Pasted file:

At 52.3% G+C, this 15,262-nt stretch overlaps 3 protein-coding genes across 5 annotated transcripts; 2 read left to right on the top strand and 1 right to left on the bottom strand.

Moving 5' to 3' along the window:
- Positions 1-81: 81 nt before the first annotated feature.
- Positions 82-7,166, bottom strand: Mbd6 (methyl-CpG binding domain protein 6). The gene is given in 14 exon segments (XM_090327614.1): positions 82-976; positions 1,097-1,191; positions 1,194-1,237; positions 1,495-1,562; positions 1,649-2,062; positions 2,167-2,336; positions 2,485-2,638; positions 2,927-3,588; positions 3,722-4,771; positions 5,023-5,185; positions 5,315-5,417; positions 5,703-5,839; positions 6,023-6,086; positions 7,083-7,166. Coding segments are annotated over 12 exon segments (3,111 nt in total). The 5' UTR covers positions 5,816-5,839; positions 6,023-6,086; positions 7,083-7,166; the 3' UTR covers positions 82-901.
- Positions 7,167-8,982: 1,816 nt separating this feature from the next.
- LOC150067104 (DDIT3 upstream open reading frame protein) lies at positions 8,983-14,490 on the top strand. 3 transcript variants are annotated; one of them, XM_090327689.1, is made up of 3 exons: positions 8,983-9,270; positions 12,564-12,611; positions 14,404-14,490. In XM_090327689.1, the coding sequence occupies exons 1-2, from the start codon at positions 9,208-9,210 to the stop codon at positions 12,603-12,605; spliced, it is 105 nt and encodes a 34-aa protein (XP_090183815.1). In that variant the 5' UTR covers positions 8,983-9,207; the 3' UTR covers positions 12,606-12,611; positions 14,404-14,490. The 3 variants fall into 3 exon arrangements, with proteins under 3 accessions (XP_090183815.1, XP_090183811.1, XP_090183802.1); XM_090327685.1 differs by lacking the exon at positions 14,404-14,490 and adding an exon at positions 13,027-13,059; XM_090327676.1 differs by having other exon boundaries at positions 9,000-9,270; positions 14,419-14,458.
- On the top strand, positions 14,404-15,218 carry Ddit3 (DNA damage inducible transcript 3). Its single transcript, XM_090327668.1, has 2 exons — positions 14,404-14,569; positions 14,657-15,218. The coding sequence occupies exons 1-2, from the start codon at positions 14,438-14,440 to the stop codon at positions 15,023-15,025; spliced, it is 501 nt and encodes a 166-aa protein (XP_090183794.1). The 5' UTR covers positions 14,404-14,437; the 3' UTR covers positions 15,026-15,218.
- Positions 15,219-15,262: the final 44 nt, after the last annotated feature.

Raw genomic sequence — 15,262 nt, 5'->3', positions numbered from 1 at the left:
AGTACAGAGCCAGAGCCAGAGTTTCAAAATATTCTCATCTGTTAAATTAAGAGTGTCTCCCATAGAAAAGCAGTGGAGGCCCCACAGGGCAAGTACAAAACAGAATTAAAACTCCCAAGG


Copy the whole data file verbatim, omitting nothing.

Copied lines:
At 52.3% G+C, this 15,262-nt stretch overlaps 3 protein-coding genes across 5 annotated transcripts; 2 read left to right on the top strand and 1 right to left on the bottom strand.

Moving 5' to 3' along the window:
- Positions 1-81: 81 nt before the first annotated feature.
- Positions 82-7,166, bottom strand: Mbd6 (methyl-CpG binding domain protein 6). The gene is given in 14 exon segments (XM_090327614.1): positions 82-976; positions 1,097-1,191; positions 1,194-1,237; positions 1,495-1,562; positions 1,649-2,062; positions 2,167-2,336; positions 2,485-2,638; positions 2,927-3,588; positions 3,722-4,771; positions 5,023-5,185; positions 5,315-5,417; positions 5,703-5,839; positions 6,023-6,086; positions 7,083-7,166. Coding segments are annotated over 12 exon segments (3,111 nt in total). The 5' UTR covers positions 5,816-5,839; positions 6,023-6,086; positions 7,083-7,166; the 3' UTR covers positions 82-901.
- Positions 7,167-8,982: 1,816 nt separating this feature from the next.
- LOC150067104 (DDIT3 upstream open reading frame protein) lies at positions 8,983-14,490 on the top strand. 3 transcript variants are annotated; one of them, XM_090327689.1, is made up of 3 exons: positions 8,983-9,270; positions 12,564-12,611; positions 14,404-14,490. In XM_090327689.1, the coding sequence occupies exons 1-2, from the start codon at positions 9,208-9,210 to the stop codon at positions 12,603-12,605; spliced, it is 105 nt and encodes a 34-aa protein (XP_090183815.1). In that variant the 5' UTR covers positions 8,983-9,207; the 3' UTR covers positions 12,606-12,611; positions 14,404-14,490. The 3 variants fall into 3 exon arrangements, with proteins under 3 accessions (XP_090183815.1, XP_090183811.1, XP_090183802.1); XM_090327685.1 differs by lacking the exon at positions 14,404-14,490 and adding an exon at positions 13,027-13,059; XM_090327676.1 differs by having other exon boundaries at positions 9,000-9,270; positions 14,419-14,458.
- On the top strand, positions 14,404-15,218 carry Ddit3 (DNA damage inducible transcript 3). Its single transcript, XM_090327668.1, has 2 exons — positions 14,404-14,569; positions 14,657-15,218. The coding sequence occupies exons 1-2, from the start codon at positions 14,438-14,440 to the stop codon at positions 15,023-15,025; spliced, it is 501 nt and encodes a 166-aa protein (XP_090183794.1). The 5' UTR covers positions 14,404-14,437; the 3' UTR covers positions 15,026-15,218.
- Positions 15,219-15,262: the final 44 nt, after the last annotated feature.

Raw genomic sequence — 15,262 nt, 5'->3', positions numbered from 1 at the left:
AGTACAGAGCCAGAGCCAGAGTTTCAAAATATTCTCATCTGTTAAATTAAGAGTGTCTCCCATAGAAAAGCAGTGGAGGCCCCACAGGGCAAGTACAAAACAGAATTAAAACTCCCAAGG